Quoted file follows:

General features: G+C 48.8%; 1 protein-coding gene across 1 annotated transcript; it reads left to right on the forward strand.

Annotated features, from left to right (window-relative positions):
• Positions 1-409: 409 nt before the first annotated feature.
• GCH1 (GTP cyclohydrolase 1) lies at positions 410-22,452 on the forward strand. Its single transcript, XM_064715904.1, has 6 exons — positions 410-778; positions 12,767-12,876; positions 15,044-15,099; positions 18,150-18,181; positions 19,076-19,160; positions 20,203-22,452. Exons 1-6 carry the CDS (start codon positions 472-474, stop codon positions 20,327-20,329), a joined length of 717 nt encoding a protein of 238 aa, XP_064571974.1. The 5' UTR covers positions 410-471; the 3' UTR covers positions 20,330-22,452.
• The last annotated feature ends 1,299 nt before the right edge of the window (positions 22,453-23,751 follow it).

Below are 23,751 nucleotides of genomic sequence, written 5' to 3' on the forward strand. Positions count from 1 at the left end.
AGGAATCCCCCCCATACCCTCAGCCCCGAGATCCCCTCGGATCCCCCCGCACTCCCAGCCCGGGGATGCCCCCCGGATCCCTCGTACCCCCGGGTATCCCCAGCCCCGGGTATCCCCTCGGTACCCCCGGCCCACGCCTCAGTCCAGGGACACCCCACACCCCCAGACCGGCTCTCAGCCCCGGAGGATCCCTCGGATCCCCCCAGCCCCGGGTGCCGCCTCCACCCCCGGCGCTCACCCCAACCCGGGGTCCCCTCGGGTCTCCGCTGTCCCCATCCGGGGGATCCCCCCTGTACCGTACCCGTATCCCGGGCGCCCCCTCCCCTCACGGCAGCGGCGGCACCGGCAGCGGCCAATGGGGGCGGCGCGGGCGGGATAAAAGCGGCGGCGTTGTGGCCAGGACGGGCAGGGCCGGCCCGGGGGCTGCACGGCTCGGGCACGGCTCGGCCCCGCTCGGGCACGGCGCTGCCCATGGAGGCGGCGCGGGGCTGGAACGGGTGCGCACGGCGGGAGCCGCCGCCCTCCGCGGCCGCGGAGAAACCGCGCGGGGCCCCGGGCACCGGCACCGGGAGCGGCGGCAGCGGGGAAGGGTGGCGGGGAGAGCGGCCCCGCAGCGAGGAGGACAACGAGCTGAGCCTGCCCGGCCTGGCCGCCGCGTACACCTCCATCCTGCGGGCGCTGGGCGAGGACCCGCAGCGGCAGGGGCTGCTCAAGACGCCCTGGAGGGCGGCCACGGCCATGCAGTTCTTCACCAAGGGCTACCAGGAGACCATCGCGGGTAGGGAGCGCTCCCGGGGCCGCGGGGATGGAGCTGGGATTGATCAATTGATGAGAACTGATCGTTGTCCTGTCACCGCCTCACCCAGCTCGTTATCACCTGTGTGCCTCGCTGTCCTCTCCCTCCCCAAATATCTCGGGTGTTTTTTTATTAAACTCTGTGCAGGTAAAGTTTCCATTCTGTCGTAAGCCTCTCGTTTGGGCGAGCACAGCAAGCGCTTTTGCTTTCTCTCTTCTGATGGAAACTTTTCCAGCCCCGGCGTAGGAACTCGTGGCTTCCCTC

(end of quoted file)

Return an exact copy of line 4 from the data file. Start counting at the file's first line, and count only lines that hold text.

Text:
• GCH1 (GTP cyclohydrolase 1) lies at positions 410-22,452 on the forward strand. Its single transcript, XM_064715904.1, has 6 exons — positions 410-778; positions 12,767-12,876; positions 15,044-15,099; positions 18,150-18,181; positions 19,076-19,160; positions 20,203-22,452. Exons 1-6 carry the CDS (start codon positions 472-474, stop codon positions 20,327-20,329), a joined length of 717 nt encoding a protein of 238 aa, XP_064571974.1. The 5' UTR covers positions 410-471; the 3' UTR covers positions 20,330-22,452.